Birth and breastfeeding go together like a wedding and a honeymoon.

Birth and breastfeeding go together like a wedding and a honeymoon.

"I spent most of my pregnancy studying pregnancy, labor and birthing. In one course, there was a page on latching your baby for breastfeeding. I didn't really pay attention because I was worried about handling contractions during labor. I didn't even think about breastfeeding because I figured it was natural, and it would just happen naturally."

You wouldn't plan a wedding without planning a honeymoon. 

A honeymoon is a time of rest and exploration in your new life together. You honeymoon in a beautiful setting. You research and reserve your accommodations, restaurants, recreation and romantic spots to spend time in.

You may buy new lingerie, special outfits and gear and spend hours packing and repacking your bags. And you will definitely search blogs and reviews for places to avoid and potential pitfalls in your plan. A honeymoon is supposed to memorable in a good way, and most people understand a good honeymoon requires a certain amount of planning. 

Yet, most parents don't plan for a "honeymoon" when they have a baby. 


Parents do go on babymoons while they are pregnant.

They enjoy massages, luxurious meals, easy walks, shopping, dreaming and cuddling, figuring "This is our last chance!" until many years after the baby comes.

For some, there is a cultural belief that investing oneself in the unbirthed baby may cause harm. No purchases or planning can happen until their healthy baby arrives.


Their fourth trimester remains a sealed Pandora's Box.

Pregnant parents spend weeks preparing just the right layette, picking the perfect name, interviewing pediatricians and obstetricians, and the safest birth place. They take birth classes and hire doulas.

And at the same time, assume that baby will just naturally and magically start feeding themselves.

"Breastfeeding is natural, isn't it? How did humans survive in the past? We aren't worried, we'll figure it out!"


Breastfeeding is part of the birthing process, not a separate, nor even a different event.

Babies who birth vaginally without medication, and are placed on their mother's belly and left undisturbed, crawl to a nipple and are usually feeding themselves within an hour after they are born. This triggers the release of your placenta which starts your breasts making milk.

Breastfeeding contracts and heals your uterus faster and better than you do on your own without breastfeeding.

But, (and this is a big BUT) breastfeeding is also a learned skill with a fairly narrow set of parameters. Yes, mother and baby have instincts, but our culture also has a lot of mis-information embedded from 5 generations of pro-formula advertising. These include separating mother and baby at birth, getting baby on a schedule, not 'spoiling' them and getting back to work ASAP.


What birth practices affect breastfeeding?

Medications pass through the placenta during labor.  They can make babies sleepy and disoriented and impair breastfeeding reflexes, as well as affect the mother.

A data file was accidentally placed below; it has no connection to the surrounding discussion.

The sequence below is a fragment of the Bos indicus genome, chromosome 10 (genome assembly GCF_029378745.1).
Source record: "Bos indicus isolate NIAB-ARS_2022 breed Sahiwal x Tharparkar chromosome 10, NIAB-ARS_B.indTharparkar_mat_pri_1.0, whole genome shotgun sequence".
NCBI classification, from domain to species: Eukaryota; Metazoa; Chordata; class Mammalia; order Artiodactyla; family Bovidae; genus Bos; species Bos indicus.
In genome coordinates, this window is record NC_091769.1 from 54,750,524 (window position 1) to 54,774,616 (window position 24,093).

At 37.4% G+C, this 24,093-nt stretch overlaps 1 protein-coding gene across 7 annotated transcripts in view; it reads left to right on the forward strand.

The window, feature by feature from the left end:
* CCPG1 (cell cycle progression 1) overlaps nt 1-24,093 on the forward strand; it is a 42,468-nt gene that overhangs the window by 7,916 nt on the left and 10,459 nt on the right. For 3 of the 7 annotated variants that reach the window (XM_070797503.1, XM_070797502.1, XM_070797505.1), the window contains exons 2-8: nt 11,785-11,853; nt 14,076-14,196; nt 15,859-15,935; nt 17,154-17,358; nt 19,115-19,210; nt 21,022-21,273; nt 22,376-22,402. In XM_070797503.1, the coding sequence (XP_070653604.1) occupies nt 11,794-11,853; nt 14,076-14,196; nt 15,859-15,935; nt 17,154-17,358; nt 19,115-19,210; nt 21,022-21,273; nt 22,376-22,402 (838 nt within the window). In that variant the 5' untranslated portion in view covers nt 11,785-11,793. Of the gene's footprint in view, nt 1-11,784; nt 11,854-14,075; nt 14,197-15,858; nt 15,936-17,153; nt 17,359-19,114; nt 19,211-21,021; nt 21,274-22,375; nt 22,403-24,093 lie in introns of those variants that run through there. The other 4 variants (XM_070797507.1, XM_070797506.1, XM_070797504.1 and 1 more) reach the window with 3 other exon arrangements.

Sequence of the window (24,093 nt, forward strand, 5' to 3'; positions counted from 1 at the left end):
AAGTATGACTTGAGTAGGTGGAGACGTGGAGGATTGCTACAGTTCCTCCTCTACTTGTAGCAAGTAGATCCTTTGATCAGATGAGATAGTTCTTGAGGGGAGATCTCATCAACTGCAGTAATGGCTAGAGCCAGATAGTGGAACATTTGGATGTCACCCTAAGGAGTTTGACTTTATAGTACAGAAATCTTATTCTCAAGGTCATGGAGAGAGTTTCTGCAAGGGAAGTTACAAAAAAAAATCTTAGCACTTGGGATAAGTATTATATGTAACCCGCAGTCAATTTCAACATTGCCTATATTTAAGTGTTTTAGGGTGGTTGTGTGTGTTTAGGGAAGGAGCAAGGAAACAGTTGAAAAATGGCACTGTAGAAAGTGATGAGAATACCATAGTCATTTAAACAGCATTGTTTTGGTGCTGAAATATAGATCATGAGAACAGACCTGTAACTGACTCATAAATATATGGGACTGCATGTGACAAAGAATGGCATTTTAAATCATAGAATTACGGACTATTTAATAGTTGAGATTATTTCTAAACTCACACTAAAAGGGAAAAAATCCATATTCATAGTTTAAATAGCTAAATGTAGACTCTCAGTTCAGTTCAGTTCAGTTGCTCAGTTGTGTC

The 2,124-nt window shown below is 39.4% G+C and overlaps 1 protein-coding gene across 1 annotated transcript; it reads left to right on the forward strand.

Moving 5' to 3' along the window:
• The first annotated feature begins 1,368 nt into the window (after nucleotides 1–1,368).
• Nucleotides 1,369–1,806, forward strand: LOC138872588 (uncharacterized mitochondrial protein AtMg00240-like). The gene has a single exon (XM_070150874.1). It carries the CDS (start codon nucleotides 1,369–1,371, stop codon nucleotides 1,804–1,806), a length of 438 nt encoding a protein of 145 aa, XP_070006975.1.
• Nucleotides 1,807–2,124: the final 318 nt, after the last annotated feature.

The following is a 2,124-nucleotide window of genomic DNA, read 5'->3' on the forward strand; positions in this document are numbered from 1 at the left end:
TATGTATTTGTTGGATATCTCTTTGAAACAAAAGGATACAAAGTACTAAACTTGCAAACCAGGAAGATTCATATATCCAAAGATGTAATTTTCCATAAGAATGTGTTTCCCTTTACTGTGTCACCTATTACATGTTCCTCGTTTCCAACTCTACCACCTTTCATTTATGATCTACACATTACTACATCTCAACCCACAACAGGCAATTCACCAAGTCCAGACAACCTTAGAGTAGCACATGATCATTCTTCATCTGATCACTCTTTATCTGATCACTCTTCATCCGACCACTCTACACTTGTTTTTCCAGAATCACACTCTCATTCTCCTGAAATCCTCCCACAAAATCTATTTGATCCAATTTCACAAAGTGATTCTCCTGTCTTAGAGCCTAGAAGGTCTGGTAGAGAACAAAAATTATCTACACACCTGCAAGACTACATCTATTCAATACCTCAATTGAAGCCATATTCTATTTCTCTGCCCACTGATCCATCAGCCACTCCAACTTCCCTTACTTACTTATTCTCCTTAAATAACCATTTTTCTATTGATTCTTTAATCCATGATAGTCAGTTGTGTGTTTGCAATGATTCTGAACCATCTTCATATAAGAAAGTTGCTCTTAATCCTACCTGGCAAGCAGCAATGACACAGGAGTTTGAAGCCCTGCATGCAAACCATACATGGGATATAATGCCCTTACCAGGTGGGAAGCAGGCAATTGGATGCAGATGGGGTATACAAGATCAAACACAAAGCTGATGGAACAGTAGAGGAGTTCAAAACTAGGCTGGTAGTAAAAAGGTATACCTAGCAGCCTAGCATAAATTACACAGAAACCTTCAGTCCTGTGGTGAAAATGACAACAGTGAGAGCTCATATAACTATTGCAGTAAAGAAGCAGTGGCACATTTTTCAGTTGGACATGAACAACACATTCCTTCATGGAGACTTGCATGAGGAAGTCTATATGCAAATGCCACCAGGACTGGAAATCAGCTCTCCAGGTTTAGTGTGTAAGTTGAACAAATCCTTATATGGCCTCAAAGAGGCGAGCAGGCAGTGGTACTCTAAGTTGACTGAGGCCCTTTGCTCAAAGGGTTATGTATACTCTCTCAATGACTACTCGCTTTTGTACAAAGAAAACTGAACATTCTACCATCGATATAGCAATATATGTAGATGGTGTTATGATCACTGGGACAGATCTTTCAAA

Delivering by C-section means milk production may be delayed by 12 or more hours. 

Mothers who experience rough handling or injury during birth may find even small challenges in breastfeeding too painful or difficult to overcome.

Babies may be separated from you at birth for treatment in the Neonatal Intensive Care Unit (NICU) and be unable to breastfeed for quite some time, if ever.

Mothers may need to be treated for high blood pressure, hemorrhaging, or illness and may be separated from their baby, unable to stimulate milk or pump.

Doctor-caused injuries can occur during birth or after. A common example is suctioning a baby, which if done roughly, can lead to feeding aversion.


Education is key for good decisions.

Before you decide on giving birth with pain medication, or schedule an elective C-section, take time to educate yourself on risks and side effects so you are comfortable making an informed decision. Both of these are important advances in birthing and can also have serious repercussions.

If you wait until you are in labor, you will not receive full risk factors from the anesthesiologist, much less be in a position to take in a lot of information.


If they could, babies would say "No thank you." to these: 

Post birth procedures such as bathing, eye drops, and mother-baby separation can disrupt, upset and even repattern innate reflexes and cause the baby difficulties in latching and transferring milk. Nipple shields, pacifiers and bottle nipples can also confuse babies beginning to breastfeed. 


You can only ask for what you know about.  

Read as much as you can about things that interest you about breastfeeding. If you don’t know what is important, or even what questions to ask, take Beginning Breastfeeding or Feeding Your New Baby Prenatal Workshop.

Another good idea is making an appointment for a prenatal consultation with me.

Plan your honeymoon with your new Honey.

Stock the fridge and freezer with good food. Buy a comfy sleep nursing bra and pajamas. Put a big bottle of water on your night table and turn off your phone.

Get into bed with your baby and your significant other. Hold your baby skin-to-skin and practice nursing a dozen times or more a day. Take time to count their fingers and toes. Smell your baby's unique smell. Stroke their hair and tell them how much you love them, and how long you've waited for this moment, and what you have planned for the next two weeks.

And if you have questions, send me a text, or schedule an appointment, and I will see you in a day or so.

Back to blog